Ayr Burners Cycling

Sportive, Cyclocross, Youth, Adventure


Martin’s post ride blog, Duchal Moor

Four adventurous Burners (and a Walker) met in rare summer sunshine early on Saturday morning to tackle the latest of our ‘adventure cross’ rides on Duchal Moor.

After a quick chat in the railway station car park we headed for Lochwinnoch proper and National Cycle Route 7. While only seven or so miles of today’s ride would be off-tarmac, over 70% would be off road so we were free to chat and get to know each other as we coasted along the shores of Castle Semple Loch.

Burners , assemble!

Burners , assemble!

At Linwood we turned onto NCR75 to go up the hill to Quarrier’s Village. I usually feel the long, shallow gradient in my legs by Bridge of Weir but with the sun our backs and the banter flowing I didn’t notice where we were until the police pulled us over for a chat.

Anyone who’s been for a ride with me will know that I’m a not-so-closeted tour guide at heart, and that started in earnest when we made our way into Quarrier’s Village. Built as an orphanage 140 years ago it’s wide open spaces and grand villas are stunning but the most important building is Three Sisters Bake, my favourite cafe stop in all of cycling. Sadly it was a wee bit too early for a cafe stop on this ride, so you’ll just have to check their Instagram to see what you’re missing out on.

This was also our first taste of road riding of the day as we took the back lanes between farms and climbed towards Hardridge Farm, where the adventure really began.

Passing Hardridge Farm

Passing Hardridge Farm

The final lead up to Hardridge is a good hint at what’s coming. The road surface looks like it’s been ploughed but it got the adrenaline pumping for the long climb ahead. Coming through the gate onto Duchal Moor one of the first things you see is an old red tin shed, which used to act as the main station on the Duchal Moor railway. The railway was built in the 1920s and carried shooting parties into the hills in search of grouse.

A rough track follows the railway for a mile or so up the hill, where we turn left and cross a ford on the Blacketty Water. Having done this route before I knew the best part to cross, but I’m not sure everyone was as keen to get their feet wet!

Crossing Blacketty Water

Crossing Blacketty Water

I’d been worried all week that the track would be so wet that it wouldn’t be much fun but we got lucky. There were lots of pools and the odd loch along the way, but the trail is in great condition underneath and we could ride most of the route.

Not long after we started on the cross moor route we ran into a herd of Highland Cattle which just didn’t fancy moving, so Rod went and had a friendly word with one of them only to discover it was a rather large bull when it jumped up! After a fairly brisk sprint past them we settled back into a nice rhythm.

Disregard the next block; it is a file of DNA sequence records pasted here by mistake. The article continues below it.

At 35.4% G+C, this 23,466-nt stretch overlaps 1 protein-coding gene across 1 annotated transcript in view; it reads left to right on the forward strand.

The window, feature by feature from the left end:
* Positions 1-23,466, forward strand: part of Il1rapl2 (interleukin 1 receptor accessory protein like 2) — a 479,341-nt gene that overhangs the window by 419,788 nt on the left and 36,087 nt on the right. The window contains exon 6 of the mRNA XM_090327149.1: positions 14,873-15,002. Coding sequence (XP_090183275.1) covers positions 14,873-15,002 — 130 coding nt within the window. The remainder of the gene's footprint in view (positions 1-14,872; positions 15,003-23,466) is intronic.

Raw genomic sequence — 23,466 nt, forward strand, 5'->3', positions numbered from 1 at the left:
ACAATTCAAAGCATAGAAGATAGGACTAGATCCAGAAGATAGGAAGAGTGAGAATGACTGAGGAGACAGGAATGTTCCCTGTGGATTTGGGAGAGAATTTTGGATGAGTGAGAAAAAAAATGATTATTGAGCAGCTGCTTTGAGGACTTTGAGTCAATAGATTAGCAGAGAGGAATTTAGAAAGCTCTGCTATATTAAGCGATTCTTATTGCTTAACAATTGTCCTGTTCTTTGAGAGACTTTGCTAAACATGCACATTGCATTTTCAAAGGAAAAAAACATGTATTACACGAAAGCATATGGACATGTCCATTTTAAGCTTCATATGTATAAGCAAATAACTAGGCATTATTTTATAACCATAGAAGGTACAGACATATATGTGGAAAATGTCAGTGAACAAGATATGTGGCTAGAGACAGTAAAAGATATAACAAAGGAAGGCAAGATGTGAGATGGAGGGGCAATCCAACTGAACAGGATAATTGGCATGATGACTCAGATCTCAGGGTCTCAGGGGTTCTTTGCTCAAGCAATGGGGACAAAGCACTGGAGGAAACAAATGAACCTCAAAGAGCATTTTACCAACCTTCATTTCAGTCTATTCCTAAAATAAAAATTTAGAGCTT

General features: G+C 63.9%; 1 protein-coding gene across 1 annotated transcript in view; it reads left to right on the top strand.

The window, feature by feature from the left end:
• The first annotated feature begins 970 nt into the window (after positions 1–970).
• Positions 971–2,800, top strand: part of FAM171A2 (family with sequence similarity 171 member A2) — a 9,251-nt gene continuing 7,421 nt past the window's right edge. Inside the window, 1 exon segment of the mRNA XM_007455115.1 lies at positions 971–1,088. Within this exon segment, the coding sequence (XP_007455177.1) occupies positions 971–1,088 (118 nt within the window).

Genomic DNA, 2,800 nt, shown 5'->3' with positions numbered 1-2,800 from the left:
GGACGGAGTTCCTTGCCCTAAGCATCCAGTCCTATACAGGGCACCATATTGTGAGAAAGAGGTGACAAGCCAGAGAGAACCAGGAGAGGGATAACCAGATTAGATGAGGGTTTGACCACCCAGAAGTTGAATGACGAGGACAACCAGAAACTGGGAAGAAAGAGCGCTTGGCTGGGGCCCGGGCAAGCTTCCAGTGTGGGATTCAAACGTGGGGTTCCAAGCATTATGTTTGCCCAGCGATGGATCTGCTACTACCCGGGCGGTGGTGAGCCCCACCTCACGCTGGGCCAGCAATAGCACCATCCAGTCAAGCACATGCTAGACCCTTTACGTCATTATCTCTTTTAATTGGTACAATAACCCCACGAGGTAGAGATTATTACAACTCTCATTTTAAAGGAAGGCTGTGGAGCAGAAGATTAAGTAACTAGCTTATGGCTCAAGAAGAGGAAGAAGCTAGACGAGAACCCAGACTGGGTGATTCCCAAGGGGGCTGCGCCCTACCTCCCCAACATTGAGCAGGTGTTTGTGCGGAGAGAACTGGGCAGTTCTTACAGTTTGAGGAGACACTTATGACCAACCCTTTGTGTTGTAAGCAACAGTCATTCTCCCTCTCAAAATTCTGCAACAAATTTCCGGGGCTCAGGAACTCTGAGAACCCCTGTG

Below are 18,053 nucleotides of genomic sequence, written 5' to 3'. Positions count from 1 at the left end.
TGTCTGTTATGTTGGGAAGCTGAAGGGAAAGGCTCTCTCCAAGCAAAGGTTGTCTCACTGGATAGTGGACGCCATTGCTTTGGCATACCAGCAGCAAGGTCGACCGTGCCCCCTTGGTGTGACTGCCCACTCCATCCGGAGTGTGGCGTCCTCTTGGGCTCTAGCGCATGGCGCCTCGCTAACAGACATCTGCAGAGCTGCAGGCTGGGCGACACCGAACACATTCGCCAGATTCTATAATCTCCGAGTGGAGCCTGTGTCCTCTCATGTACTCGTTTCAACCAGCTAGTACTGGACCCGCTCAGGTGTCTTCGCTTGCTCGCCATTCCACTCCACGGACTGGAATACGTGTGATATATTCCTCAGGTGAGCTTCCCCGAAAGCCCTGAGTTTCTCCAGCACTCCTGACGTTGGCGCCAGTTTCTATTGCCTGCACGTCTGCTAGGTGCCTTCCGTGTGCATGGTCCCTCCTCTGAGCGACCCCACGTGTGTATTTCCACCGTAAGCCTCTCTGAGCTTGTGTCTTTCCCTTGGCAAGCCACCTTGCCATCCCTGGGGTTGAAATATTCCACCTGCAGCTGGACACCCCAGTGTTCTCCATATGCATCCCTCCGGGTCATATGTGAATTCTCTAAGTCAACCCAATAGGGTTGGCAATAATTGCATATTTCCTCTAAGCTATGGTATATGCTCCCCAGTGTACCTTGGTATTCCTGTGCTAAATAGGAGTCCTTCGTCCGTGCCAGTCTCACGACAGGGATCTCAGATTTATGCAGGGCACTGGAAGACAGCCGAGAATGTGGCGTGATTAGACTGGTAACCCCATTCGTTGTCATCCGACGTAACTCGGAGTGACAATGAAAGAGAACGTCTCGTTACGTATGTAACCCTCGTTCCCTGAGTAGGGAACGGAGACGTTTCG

I always like to use photography as an excuse to cover up my slowness going uphill but speed doesn’t matter on these trips, it’s all about the adventure.


We had regular stops on the way to the highest point of the moor so that we could take in the views over Glasgow to the east and as far as the Arrochar Alps to the north. From the top of the moor the track descends fairly quickly down to the Calder Water, where I was shocked to see another human being for the first time in miles.

The descent was great for me, which was unexpected. Back in April I’d done this route and was fairly terrified on the descent as it felt steep and loose on a cyclocross bike. This time I felt a wee bit silly that I’d warned the others as it felt so easy. It’s amazing what getting a few rides under your belt will do for confidence.

When we reached the Calder Water the guys who’d fallen took a dip to clean up and cool off while I took photos. It always pays to have the camera!

My arms were pretty chuffed when we hit the smoother track that leads uphill (again) to the Muirshiel Mine on Queenside Muir. We took the ‘adventure’ a step further when we reached the mine, going for a wander up the hillside along the fences that warned of death in mineshafts if they were crossed. For all it was a lovely sunny day when we were there it must have been a bleak existence for the 48 souls who dug for Barytes here with no electricity.

After a nosy in the emergency shelter it was time for the downhill, all 2.4km of it! The descent was fast but safe and I really enjoyed being able to pedal rather than standing in the attack position, which was starting to hurt a wee bit.

Our cafe stop was at the Muirshiel Visitor Centre, with lovely views across the Calder Water to Misty Law from the garden. Once we’d all filled our bellies it was time to put them to use as we flew down the glen on fresh tarmac towards Lochwinnoch where we went our separate ways.

While Duchal Moor was one of the easier adventure cross rides I’m really pleased with how my technical skills have improved this year and I’d encourage anyone with a bike suitable for offroad and a little fitness to give it a go. You won’t meet a friendlier, more relaxed bunch to explore our beautiful country with!

Martin Young • July 28, 2015

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  1. Fiona Wallace July 16, 2017 - 10:50 am Reply

    Martin, do you have a Garmin or Strave record for this route? Am interested in doing it.



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